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January 12, 2024
Which of the Atlas Six are You?
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A List of Lovable Menaces
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Fantasizing About Revenge
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February 24, 2024
2006: The Lit Listicle

Excerpt Reveal: A Sorceress Comes to Call by T. Kingfisher

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A Sorceress Comes to Call

From New York Times bestselling and Hugo Award-winning author T. Kingfisher comes Sorceress Comes to Call—a dark reimagining of the Brothers Grimm’s “The Goose Girl,” rife with secrets, murder, and forbidden magic.

Cordelia knows her mother is . . . unusual. Their house doesn’t have any doors between rooms—there are no secrets in this house—and her mother doesn’t allow Cordelia to have a single friend. Unless you count Falada, her mother’s beautiful white horse. The only time Cordelia feels truly free is on her daily rides with him.

But more than simple eccentricity sets her mother apart. Other mothers don’t force their daughters to be silent and motionless for hours, sometimes days, on end. Other mothers aren’t evil sorcerers.

When her mother unexpectedly moves them into the manor home of a wealthy older Squire and his kind but keen-eyed sister, Hester, Cordelia knows this welcoming pair are to be her mother’s next victims. But Cordelia feels at home for the very first time among these people, and as her mother’s plans darken, she must decide how to face the woman who raised her to save the people who have become like family.

Please enjoy this free excerpt of A Sorceress Comes to Call by T. Kingfisher, on sale 8/06/24


There was a fly walking on Cordelia’s hand and she was not allowed to flick it away.

She had grown used to the ache of sitting on a hard wooden pew and being unable to shift her weight. It still hurt, but eventually her legs went to sleep and the ache became a dull, all-over redness that was easier to ignore.

Though her senses were dulled in obedience, her sense of touch stayed the strongest. Even when she was so far under that the world had a gray film around the edges, she could still feel her clothing and the touch of her mother’s hand. And now the fly’s feet itched, which was bad, then tickled, which was worse.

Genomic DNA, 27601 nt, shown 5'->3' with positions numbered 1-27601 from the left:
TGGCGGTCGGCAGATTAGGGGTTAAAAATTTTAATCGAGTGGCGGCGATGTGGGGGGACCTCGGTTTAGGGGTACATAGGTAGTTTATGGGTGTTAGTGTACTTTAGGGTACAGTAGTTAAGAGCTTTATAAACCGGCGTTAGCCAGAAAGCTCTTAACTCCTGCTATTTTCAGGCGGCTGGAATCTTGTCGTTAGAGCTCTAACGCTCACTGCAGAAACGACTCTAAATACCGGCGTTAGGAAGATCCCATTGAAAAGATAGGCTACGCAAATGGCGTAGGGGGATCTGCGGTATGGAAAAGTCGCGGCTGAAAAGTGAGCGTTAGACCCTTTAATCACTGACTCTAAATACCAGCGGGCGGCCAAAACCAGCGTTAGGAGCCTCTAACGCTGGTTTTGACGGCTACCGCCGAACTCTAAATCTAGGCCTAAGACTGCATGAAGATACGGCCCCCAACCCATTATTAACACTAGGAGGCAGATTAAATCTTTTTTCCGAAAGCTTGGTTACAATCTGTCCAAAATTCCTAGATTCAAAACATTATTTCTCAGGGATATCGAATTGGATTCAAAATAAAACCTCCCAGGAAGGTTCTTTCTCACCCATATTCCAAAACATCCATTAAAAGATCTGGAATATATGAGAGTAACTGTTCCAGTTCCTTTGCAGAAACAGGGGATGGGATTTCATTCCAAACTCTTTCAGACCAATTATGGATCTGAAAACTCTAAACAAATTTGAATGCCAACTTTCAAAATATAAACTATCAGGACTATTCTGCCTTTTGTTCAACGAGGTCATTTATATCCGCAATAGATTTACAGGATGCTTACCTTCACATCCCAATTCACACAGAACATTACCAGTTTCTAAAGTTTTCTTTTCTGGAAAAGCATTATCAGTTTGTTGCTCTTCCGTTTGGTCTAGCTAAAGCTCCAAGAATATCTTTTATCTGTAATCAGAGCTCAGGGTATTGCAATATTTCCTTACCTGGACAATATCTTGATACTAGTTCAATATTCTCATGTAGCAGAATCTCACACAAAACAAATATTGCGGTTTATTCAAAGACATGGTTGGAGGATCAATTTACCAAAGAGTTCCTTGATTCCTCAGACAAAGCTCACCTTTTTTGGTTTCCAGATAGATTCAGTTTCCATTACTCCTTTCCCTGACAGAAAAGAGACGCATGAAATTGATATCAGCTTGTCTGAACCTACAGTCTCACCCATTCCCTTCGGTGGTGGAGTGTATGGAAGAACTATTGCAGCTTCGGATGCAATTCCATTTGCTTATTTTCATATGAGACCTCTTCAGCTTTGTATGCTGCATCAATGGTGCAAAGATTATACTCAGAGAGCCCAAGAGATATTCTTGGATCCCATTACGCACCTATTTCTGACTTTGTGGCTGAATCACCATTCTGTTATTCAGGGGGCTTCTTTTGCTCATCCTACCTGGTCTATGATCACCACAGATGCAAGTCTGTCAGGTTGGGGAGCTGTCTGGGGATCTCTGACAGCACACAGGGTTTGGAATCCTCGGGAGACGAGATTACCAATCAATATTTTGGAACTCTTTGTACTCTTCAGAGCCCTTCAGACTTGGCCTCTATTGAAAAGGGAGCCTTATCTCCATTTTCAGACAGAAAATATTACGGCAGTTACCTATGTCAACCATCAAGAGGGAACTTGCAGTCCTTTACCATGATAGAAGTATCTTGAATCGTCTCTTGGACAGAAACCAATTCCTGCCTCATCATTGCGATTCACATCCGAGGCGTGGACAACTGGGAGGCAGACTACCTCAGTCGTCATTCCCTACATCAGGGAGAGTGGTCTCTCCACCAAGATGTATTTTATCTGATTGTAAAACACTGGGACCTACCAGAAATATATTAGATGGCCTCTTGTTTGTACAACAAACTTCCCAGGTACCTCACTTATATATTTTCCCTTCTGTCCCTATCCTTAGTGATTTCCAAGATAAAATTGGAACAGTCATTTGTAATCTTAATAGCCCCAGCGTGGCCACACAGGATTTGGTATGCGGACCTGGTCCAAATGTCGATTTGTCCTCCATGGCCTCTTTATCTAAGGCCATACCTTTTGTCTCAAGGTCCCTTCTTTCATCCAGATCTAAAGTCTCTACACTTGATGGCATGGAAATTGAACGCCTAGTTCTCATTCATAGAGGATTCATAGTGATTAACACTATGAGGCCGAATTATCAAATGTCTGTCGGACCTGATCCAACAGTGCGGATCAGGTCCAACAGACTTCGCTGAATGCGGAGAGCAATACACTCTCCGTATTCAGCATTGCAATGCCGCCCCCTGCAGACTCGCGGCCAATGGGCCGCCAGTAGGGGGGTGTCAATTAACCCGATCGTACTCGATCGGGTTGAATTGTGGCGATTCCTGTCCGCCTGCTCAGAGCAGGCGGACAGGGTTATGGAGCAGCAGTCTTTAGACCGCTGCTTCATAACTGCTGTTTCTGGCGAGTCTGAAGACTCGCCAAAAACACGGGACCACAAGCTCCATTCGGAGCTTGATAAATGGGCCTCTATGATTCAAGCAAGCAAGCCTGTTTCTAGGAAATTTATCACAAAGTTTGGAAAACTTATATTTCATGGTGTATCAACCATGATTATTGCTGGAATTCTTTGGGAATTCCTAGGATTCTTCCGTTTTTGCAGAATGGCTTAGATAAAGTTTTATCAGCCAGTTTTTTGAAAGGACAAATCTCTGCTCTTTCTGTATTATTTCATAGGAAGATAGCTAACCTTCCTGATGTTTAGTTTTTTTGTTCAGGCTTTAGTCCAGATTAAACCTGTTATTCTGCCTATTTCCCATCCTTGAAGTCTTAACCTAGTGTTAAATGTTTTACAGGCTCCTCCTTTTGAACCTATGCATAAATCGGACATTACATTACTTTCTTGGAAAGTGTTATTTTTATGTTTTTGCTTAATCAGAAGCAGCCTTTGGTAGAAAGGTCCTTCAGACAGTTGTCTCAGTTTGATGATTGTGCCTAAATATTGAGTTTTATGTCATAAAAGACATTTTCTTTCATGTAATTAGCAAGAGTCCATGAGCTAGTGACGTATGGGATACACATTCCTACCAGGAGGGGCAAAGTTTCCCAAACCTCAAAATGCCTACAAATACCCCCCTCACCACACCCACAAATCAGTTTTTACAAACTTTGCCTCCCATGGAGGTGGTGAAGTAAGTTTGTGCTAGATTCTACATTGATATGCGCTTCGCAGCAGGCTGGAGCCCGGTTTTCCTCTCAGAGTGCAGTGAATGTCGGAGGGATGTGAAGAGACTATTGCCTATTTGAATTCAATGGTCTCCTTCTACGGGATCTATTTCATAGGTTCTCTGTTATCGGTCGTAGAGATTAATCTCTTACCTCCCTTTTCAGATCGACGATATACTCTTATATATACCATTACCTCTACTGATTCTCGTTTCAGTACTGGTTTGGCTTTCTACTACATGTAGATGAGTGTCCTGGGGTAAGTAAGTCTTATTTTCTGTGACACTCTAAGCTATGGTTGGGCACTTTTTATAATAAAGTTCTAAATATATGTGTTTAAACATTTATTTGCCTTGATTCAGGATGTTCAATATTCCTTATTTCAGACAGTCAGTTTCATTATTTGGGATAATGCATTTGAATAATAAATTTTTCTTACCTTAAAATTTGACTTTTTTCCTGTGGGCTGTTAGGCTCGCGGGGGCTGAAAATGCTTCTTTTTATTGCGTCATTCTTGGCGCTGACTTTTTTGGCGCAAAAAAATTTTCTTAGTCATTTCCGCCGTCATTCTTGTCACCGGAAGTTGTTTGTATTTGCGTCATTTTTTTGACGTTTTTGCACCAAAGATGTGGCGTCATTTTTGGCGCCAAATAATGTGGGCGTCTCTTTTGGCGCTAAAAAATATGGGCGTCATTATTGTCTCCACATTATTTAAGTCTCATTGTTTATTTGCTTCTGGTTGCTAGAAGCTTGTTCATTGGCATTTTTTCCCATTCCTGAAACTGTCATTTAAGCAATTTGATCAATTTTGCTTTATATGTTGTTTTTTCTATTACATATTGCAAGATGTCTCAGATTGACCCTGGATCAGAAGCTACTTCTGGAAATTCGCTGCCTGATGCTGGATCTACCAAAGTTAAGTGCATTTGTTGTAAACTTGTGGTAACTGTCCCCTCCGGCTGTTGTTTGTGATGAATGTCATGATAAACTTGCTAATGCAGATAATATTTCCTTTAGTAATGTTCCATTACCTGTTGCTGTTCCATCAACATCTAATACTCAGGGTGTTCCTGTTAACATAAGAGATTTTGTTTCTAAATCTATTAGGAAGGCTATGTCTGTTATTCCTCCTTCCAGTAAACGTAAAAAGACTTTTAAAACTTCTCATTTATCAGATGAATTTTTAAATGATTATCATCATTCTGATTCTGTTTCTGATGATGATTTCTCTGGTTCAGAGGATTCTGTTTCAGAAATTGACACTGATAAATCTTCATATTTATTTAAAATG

At the front of the church, the preacher was droning on. Cordelia had long since lost the thread. Lust and tithing were his two favorite topics. Probably it was one of those. Her mother took her to church every Sunday and Cordelia was fairly certain that he had been preaching the same half-dozen sermons for the past year.

Her eyes were the only muscles that she could control, so she was not looking at him, but down as far as she could. At the very bottom of her vision, she could see her hands folded in her lap and the fly picking its way delicately across her knuckles.

Her mother glanced at her and must have noticed that she was looking down. Cordelia’s chin rose so that she could no longer see her hands. She was forced to study the back of the head of the man in front of her. His hair was thinning toward the back and was compressed down at the sides, as if he wore a hat most days. She did not recognize him, but that was no surprise. Since her days at school had ended, Cordelia only saw the other townsfolk when she went to church.

Cordelia lost the tickling sensation for a moment and dared to hope that the fly was gone, but then the delicate web between her thumb and forefinger began to itch.

Her eyes began to water at the sensation and she blinked them furiously. Crying was not acceptable. That had been one of the first lessons of being made obedient. It would definitely not be acceptable in church, where other people would notice. Cordelia was fourteen and too old to cry for seemingly no reason—because of course she could not tell anyone the reason.

The fly crossed over to her other hand, each foot landing like an infinitesimal pinprick. The stinging, watering sensation in her eyes started to feel like a sneeze coming on.

Sneezing would be terrible. She could not lift her hands or turn her head, so it would hit the back of the man’s head, and he would turn around in astonishment and her mother would move her mouth to apologize and everyone would be staring at her for having been so ill-mannered.

Her mother would not be happy. Cordelia would have given a year of her life to be able to wipe her eyes. She sniffed miserably, her lungs filling with the smell of candles and wood polish and other people’s bodies. Under it all lay the dry, sharp smell of wormwood.

And then, blessedly, the preacher finished. Everyone said, “Amen,” and the congregation rose. No one noticed that Cordelia moved in unison with her mother.

No one ever did.

“I suppose you’re mad at me,” said her mother as they walked home from church. “I’m sorry. But you might try harder not to be so rebellious! I shouldn’t have to keep doing this to you, not when you’re fourteen years old!”

Cordelia said nothing. Her tongue did not belong to her. The person that smiled and answered all the greetings after the sermon—“Why Evangeline, don’t you look lovely today? And Cordelia! You keep growing like a weed!”—had not been Cordelia at all.

They reached home at last. Home was a narrow white house with peeling paint, set just off the road. Evangeline pushed the front door open, walked Cordelia to the couch, and made her sit.

Cordelia felt the obedience let go, all at once. She did not scream.

When Cordelia was young, she had screamed when she came out of obedience, but this gave her mother a reason to hold her and make soothing noises, so she had learned to stay silent as she swam up into consciousness, out of the waking dream.

The memories of what she had done when she was obedient would still be there, though. They lay in the bottom of her skull like stones.